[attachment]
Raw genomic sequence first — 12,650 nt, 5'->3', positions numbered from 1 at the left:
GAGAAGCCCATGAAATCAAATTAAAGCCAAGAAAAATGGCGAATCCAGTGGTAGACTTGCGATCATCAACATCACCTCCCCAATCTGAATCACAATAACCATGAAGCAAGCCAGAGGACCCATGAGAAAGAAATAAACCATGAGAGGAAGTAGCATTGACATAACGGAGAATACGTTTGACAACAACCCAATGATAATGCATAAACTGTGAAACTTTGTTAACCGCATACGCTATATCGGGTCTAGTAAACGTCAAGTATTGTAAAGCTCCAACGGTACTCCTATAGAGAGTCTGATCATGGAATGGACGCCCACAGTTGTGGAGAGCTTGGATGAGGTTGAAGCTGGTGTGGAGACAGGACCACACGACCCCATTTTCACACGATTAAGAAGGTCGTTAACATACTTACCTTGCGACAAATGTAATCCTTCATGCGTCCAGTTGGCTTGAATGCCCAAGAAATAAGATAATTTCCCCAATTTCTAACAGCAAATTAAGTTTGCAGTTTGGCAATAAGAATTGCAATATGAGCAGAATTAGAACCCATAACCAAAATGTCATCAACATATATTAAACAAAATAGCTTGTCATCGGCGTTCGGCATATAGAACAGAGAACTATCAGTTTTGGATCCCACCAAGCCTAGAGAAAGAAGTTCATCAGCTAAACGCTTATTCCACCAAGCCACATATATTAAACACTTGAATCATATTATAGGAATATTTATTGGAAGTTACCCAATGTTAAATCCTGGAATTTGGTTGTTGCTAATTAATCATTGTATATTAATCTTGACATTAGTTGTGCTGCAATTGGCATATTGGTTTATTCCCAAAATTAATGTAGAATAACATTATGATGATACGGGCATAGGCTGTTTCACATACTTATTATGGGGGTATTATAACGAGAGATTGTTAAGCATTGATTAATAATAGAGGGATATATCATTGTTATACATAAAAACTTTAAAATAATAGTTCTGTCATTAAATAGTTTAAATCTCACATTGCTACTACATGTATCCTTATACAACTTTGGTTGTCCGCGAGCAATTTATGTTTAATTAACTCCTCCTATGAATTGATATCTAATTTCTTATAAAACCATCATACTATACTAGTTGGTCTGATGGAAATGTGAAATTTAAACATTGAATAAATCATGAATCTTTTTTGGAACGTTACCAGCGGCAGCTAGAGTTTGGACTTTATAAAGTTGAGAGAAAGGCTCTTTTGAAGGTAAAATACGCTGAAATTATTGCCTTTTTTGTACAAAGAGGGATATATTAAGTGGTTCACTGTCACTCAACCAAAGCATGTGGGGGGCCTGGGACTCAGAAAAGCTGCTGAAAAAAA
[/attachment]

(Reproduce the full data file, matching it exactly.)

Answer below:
Raw genomic sequence first — 12,650 nt, 5'->3', positions numbered from 1 at the left:
GAGAAGCCCATGAAATCAAATTAAAGCCAAGAAAAATGGCGAATCCAGTGGTAGACTTGCGATCATCAACATCACCTCCCCAATCTGAATCACAATAACCATGAAGCAAGCCAGAGGACCCATGAGAAAGAAATAAACCATGAGAGGAAGTAGCATTGACATAACGGAGAATACGTTTGACAACAACCCAATGATAATGCATAAACTGTGAAACTTTGTTAACCGCATACGCTATATCGGGTCTAGTAAACGTCAAGTATTGTAAAGCTCCAACGGTACTCCTATAGAGAGTCTGATCATGGAATGGACGCCCACAGTTGTGGAGAGCTTGGATGAGGTTGAAGCTGGTGTGGAGACAGGACCACACGACCCCATTTTCACACGATTAAGAAGGTCGTTAACATACTTACCTTGCGACAAATGTAATCCTTCATGCGTCCAGTTGGCTTGAATGCCCAAGAAATAAGATAATTTCCCCAATTTCTAACAGCAAATTAAGTTTGCAGTTTGGCAATAAGAATTGCAATATGAGCAGAATTAGAACCCATAACCAAAATGTCATCAACATATATTAAACAAAATAGCTTGTCATCGGCGTTCGGCATATAGAACAGAGAACTATCAGTTTTGGATCCCACCAAGCCTAGAGAAAGAAGTTCATCAGCTAAACGCTTATTCCACCAAGCCACATATATTAAACACTTGAATCATATTATAGGAATATTTATTGGAAGTTACCCAATGTTAAATCCTGGAATTTGGTTGTTGCTAATTAATCATTGTATATTAATCTTGACATTAGTTGTGCTGCAATTGGCATATTGGTTTATTCCCAAAATTAATGTAGAATAACATTATGATGATACGGGCATAGGCTGTTTCACATACTTATTATGGGGGTATTATAACGAGAGATTGTTAAGCATTGATTAATAATAGAGGGATATATCATTGTTATACATAAAAACTTTAAAATAATAGTTCTGTCATTAAATAGTTTAAATCTCACATTGCTACTACATGTATCCTTATACAACTTTGGTTGTCCGCGAGCAATTTATGTTTAATTAACTCCTCCTATGAATTGATATCTAATTTCTTATAAAACCATCATACTATACTAGTTGGTCTGATGGAAATGTGAAATTTAAACATTGAATAAATCATGAATCTTTTTTGGAACGTTACCAGCGGCAGCTAGAGTTTGGACTTTATAAAGTTGAGAGAAAGGCTCTTTTGAAGGTAAAATACGCTGAAATTATTGCCTTTTTTGTACAAAGAGGGATATATTAAGTGGTTCACTGTCACTCAACCAAAGCATGTGGGGGGCCTGGGACTCAGAAAAGCTGCTGAAAAAAA